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Thursday, 11 July, 2002, 09:51 GMT 10:51 UK
FilmFour closure: What does it mean for the UK film industry?
FilmFour has lost out in rivalry with heavyweight Hollywood studios as Channel 4 plans to close its sales and distribution arms.
After two years of financial losses the film production division is to be re-integrated into Channel 4's main television operation.
FilmFour has a history of producing successes such as Trainspotting, Four Weddings and a Funeral, Crying Game and East is East.
Recently positioning itself to compete with American studios, the company suffered a series of box office flops such as The Parole Officer and Birthday Girl.
Abandoning large international projects, outside investment will be sought to bolster the experimental, low-budget FilmFour Lab in making more cutting-edge British films.
What effect will FilmFour's lower profile have on the British film industry? Do you welcome the re-focus on fringe film-making?
This debate is now closed. Read a selection of your comments below.
That means farewell to the memory of the best British movies of the 90s... can you imagine what British cinema would have been with out movies like Trainspotting?
It's the end of an era - FilmFour actively read and returned my unsolicited scripts with constructive criticism to give me encouragement to get into film. The problem is, a British film has to be successful abroad to get critical support even if it's a proper financial hit here. Once the market for the FilmFour channel had been eroded by the DTT deal, there was less retrospective money via subscription to be generated for new movies so it's simple economics.
Every film industry in the world has its flops. Even MGM which only has the Bond films re-allied with Fox to save on distribution costs. Where will these new fringe films go? Saying "Make your art films and don't compete" isn't going to get the UK film business back on its feet. Come on C4, get more aggressive on promoting your subscription film channel to get more retrospective revenues in, and come back next year!
Rich Johnson, Australia
Prime quality films such as The Crying Game and East Is East took major risks and had amazing cinematography. They dealt with brilliant, stark issues prevalent in British society. There was nothing Hollywood about these films. As FilmFour's profile grew there appeared to be a more American essence to it and understandably, backers had to be kept happy. However British film is a reflection of what Britain is about. If we are to continue making groundbreaking films like Nil By Mouth then going back to fringe film-making is a very positive move.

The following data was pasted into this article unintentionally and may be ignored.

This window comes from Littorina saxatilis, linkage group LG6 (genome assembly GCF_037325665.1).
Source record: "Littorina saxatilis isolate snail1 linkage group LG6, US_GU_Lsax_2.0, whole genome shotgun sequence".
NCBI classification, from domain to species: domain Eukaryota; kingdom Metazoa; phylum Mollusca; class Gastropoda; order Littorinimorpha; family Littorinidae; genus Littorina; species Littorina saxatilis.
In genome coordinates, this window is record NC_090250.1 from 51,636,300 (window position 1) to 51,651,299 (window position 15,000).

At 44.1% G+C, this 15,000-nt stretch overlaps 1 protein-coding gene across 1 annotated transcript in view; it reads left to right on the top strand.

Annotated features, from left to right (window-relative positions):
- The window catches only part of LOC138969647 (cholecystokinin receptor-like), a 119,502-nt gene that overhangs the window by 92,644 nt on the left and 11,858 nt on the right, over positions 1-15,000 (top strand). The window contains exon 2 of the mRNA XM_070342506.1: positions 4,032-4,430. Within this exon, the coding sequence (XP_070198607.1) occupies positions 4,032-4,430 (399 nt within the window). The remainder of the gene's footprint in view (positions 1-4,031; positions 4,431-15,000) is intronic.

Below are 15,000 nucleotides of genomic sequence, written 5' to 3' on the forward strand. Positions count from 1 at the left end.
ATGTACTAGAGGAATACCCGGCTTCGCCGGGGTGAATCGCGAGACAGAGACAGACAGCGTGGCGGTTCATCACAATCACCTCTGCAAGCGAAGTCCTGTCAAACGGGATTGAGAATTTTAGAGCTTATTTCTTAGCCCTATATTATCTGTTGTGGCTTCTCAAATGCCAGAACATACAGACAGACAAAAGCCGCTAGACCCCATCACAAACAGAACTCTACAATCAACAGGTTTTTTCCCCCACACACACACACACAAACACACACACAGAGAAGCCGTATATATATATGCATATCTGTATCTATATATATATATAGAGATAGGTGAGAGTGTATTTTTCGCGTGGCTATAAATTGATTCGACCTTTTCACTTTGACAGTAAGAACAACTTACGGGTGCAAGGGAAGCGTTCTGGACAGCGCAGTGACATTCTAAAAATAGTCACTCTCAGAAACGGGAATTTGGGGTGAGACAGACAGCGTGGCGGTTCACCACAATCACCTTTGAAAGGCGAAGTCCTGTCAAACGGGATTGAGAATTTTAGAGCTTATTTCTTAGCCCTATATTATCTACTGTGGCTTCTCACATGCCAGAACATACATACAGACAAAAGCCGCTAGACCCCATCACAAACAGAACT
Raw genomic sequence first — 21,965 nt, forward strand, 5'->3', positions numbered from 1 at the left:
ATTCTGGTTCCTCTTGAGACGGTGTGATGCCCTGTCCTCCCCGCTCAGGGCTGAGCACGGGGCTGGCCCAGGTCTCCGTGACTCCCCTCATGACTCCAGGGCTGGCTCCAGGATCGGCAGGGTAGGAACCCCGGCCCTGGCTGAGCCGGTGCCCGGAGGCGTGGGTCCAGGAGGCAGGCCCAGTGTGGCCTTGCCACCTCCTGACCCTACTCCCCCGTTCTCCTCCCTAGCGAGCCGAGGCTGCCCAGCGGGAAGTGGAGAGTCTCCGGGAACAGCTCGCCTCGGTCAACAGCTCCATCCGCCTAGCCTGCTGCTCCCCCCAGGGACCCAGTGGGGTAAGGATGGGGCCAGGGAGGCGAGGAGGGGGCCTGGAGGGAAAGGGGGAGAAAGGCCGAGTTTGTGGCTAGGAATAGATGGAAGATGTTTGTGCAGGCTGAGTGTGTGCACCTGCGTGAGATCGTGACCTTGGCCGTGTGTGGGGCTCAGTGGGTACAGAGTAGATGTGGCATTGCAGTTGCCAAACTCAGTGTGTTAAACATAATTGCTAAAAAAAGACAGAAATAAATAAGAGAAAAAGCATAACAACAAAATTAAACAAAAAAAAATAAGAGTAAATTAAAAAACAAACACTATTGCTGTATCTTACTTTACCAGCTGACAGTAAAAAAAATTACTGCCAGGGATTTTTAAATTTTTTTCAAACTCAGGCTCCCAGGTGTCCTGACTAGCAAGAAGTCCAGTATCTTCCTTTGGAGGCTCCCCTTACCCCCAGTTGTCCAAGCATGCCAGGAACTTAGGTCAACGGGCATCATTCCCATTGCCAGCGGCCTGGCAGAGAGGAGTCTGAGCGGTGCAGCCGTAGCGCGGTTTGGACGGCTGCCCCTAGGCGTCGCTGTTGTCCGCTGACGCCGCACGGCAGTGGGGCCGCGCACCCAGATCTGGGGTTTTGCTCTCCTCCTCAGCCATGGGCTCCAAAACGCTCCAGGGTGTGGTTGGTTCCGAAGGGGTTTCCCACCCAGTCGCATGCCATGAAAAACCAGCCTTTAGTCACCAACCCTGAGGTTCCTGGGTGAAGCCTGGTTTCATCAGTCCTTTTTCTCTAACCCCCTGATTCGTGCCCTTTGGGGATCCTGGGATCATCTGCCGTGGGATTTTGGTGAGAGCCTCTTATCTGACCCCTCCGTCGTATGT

All of FilmFour's best work has been low budget stuff, so hopefully this will signal a return to greatness!
I blame marketing. Some FilmFour productions may not have been absolute classics, but many very average, or terrible American films do really well in the box office.
Essentially this down to vast marketing budgets American studios have. These make sure everyone and their dog know about a film, regardless of quality.
FilmFour just can't compete with this. And if the paying public aren't bright enough to see through the marketing glitz then they can share some of the blame too.
J Duncan England
It was obviously a foolish idea to try and compete with America - we should always work to develop our writers, directors and film technicians, and not worry about whether or not the Americans will like the films we produce.
This is a shame, they almost always produce interesting (if not good) films. They definitely have a much better average quality than the Hollywood studios.
Looks like we will go back to American companies reaping all the profits from British films. The government really should have given them every break they could.
If you want to be in the film industry, you have to make films people will pay to watch. It is fine to make alternative films but if they aren't good enough and no one wants to see them, it is hard to justify the spending.
What it really means is less self-indulgent, pretentious films that no-one wants to watch.
The real competitive pressures are coming from upstarts like Canada and Australia who provide great low-cost locations to make movies.
I'm not that worried about luvvies making films. However demands made by the film industry are often a spur to development of technology so the knock-on could be unfortunate for some of the techies in the UK.
Why did they ever think they were able to compete with Hollywood? This country has plenty of expertise in the special effects and other back room skills: why did they continue making small conventional boring films? If the BBC could make Walking With Dinosaurs why couldn't this failed film-maker use this technology to make sci-fi or fantasy blockbusters? Their answer seems to be to make even more esoteric rubbish. Stop trying to be cutting edge and try making some entertainment, then we would have something to watch.
The idea of producing fewer movies with bigger budgets was always doomed to failure given FilmFour's tenuous finances and the very competitive nature of film making and distribution.
They should have simply carried on with the original formula of producing lots of quirky, low budget films in the mould of Trainspotting.
FilmFour no more?
No more awful films starring Hugh Grant.
Sorry Ian. But we still have Working Title to give us those Hugh Grant films.
09 Jul 02 | Film
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